What’s Hard About AyrMesh…

It’s a fair question to ask about anything you haven’t done before – “What’s difficult about this?”

AyrMesh Hub

The AyrMesh system has been designed to work as easily as possible, and it has been designed for use by people with minimum networking and wireless skills. However, it still takes some mechanical skill to get the AyrMesh system working. We have learned over the years what is most likely to trip up a new AyrMesh user; these are the most common problems:

  • Getting the radios up in the air. WiFi uses microwave radio to transmit data across the air, and microwaves propagate in what’s called a Fresnel zone. In order to work, the Fresnel zone between two radios (from Hub to Hub or Hub to your “client” device) needs to be at least 60% open. That means, if the Hubs are 2.5 miles apart, the Hub has to be at least 25 feet above ANY obstacles. So, if you have a 6′ rise in the land between the Hubs, and you’re growing corn that will be 10′ tall, you need to get the Hub AT LEAST 25+6+10=41 feet above the ground, which may not be easy. Trees, buildings, rocks, hills – all these obstruct the path between the Hubs and must be accommodated, sometimes by getting the Hub very high. Poles on top of buildings, telephone poles, flagpoles, and ham radio/commercial radio towers can all be useful.
  • Using good Ethernet cables. Ethernet cables use four pairs of wires (eight wires total), two for data and two for power. If one of the power wires gets damaged, the Hub won’t start; if one of the data wires gets damaged, the Hub won’t pass data along the Ethernet cable. The sheathing on the cable and the insulation on the wires will fall off after a couple of years if the sheathing is not UV-resistant, and unshielded cables can cause data errors and dropouts. Good cables (and good installation of those cables) is critical.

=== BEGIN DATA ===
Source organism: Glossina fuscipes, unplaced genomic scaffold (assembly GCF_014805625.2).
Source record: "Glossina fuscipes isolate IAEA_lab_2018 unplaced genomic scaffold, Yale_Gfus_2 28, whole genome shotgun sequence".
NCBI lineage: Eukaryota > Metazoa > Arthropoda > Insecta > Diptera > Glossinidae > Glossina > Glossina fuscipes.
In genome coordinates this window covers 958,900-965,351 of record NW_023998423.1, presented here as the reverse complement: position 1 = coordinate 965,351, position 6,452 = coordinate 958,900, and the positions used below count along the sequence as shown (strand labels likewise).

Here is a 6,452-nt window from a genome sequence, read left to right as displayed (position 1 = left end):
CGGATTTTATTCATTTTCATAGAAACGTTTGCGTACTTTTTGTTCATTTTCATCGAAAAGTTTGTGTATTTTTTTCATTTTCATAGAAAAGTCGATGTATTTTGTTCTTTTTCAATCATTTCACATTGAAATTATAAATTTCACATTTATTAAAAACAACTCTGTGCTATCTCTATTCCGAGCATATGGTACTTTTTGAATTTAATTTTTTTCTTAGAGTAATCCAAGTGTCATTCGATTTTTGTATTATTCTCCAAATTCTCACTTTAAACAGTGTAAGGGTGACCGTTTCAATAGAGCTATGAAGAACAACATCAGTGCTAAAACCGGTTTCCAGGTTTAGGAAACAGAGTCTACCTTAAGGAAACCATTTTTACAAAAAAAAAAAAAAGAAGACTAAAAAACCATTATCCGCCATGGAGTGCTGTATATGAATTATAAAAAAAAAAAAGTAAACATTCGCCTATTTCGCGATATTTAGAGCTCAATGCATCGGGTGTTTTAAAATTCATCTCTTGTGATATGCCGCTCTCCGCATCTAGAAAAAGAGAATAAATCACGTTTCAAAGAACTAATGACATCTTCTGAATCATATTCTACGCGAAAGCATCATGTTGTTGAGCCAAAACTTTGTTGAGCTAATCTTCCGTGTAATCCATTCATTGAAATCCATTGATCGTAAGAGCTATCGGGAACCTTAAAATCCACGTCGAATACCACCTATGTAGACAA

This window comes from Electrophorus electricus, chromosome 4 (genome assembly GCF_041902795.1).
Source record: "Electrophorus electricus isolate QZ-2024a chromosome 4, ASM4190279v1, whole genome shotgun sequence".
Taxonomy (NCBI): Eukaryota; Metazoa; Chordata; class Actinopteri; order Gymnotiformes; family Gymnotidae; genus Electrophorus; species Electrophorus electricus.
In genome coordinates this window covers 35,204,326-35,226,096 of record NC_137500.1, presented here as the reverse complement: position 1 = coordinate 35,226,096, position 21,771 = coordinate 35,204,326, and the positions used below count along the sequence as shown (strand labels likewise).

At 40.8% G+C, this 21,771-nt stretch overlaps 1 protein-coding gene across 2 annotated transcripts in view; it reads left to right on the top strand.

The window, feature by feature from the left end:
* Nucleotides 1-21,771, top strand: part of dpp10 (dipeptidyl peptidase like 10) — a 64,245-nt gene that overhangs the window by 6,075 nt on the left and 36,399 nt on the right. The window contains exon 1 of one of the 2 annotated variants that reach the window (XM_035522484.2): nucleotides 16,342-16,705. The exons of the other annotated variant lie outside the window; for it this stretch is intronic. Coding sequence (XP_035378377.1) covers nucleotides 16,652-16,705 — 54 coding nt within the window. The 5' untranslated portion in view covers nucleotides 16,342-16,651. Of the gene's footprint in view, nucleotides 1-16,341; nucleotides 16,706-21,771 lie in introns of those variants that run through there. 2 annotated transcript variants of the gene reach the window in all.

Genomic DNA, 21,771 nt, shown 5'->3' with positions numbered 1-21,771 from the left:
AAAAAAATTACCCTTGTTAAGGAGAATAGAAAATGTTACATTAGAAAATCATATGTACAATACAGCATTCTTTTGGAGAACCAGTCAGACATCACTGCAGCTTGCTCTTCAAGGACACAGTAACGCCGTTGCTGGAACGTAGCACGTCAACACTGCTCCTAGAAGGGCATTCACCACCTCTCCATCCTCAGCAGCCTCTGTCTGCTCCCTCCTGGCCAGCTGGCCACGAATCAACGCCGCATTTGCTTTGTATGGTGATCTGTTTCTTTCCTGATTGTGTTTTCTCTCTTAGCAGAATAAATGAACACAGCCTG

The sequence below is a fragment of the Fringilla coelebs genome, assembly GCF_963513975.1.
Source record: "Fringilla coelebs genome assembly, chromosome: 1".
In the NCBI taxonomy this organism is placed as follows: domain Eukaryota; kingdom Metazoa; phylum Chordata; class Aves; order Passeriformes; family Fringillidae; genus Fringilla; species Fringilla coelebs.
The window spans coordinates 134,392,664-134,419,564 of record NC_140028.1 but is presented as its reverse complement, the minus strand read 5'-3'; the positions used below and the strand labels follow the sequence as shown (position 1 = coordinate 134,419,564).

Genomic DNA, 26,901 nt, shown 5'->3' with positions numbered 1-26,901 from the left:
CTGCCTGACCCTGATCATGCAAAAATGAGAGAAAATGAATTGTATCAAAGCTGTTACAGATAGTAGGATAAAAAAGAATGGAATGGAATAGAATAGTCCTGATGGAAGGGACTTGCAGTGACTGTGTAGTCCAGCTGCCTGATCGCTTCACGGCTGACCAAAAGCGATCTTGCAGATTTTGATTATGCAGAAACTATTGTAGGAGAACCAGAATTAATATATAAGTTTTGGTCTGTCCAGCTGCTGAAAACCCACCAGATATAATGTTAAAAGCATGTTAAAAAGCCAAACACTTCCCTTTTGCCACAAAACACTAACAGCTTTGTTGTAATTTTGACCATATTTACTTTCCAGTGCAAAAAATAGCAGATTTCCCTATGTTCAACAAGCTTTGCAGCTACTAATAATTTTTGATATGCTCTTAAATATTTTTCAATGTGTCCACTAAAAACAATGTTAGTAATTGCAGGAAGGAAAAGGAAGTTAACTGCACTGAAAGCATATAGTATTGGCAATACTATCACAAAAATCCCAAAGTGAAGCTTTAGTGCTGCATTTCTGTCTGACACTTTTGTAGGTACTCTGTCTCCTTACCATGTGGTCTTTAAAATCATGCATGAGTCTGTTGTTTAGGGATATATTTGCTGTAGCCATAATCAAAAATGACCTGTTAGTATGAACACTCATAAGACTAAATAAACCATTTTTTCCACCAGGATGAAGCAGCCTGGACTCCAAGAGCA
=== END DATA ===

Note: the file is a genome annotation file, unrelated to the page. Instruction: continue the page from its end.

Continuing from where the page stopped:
• Bad location. AyrMesh is designed for use in a rural, “radio-quiet” environment. We have tested it in more populated areas where there are a lot of other WiFi (and other) signals nearby, and the effectiveness of the AyrMesh Hubs is diminished significantly. A large part of the “magic” behind the AyrMesh Hub’s long range is the use of high-gain antennas. High-gain antennas on the Hub “amplify” both the outgoing and the incoming signals, so it both “yells louder” and “listens better,” enabling it to “hear” signals from low-power devices from extraordinary distances. The problem with this, however, is that they also “hear” interference very well, reducing the range and speed of the Hub’s WiFi.
  • Trying to do networking tricks. I have done plumbing, electrical, and a fair bit of wrenching, and IP networking is much simpler than any of those vocations. But there are rules, and you have to know how to use the tools at your disposal, ESPECIALLY routers. They’re small, inexpensive, and seemingly innocuous, but having more than one on a network can really screw things up. Fortunately, we have resources to help.
  • Keeping the power supplies dry. The Hub itself is weatherproof, but the power supply is not, so the power supply needs to be kept dry, and drip loops must be used on cables to ensure water cannot travel down the cables to the power supply.
  • The Hubs have to be secure. Every so often we’ll see a case where a Hub is not working well, and we find out that the Hub is leaning over 30 degrees, is completely upside-down, or has fallen off the pole. For the Hub to work properly, the antennas should be pointing straight up in the air – this maximizes their effectiveness and ensures that the Hub, which is sealed on top but has a hole underneath, remains dry inside.

The only networking consideration is to understand that the Hubs don’t do anything to the network traffic – they don’t route or filter, so everything connected to the AyrMesh network behaves as if connected directly to your router. The AyrMesh system can’t “break” your network when set up correctly, but, for instance, if you have two Hubs connected to your router, they’ll mesh and form a network loop. So, while the AyrMesh system won’t “break” your network, it also can’t “fix” anything you do to it. Network loops (one device connected to the network via two different interfaces, like a printer or camera connected via both Ethernet and WiFi) and IP address conflicts (two devices with the same IP address on the network) are the most common network problems. You can learn more about IP networks and router configuration on the Ayrstone blog.

That really covers the vast majority of pitfalls of the AyrMesh system – if you can apply a little energy and ingenuity, you can have a very capable wireless network across many, many acres with very little upkeep.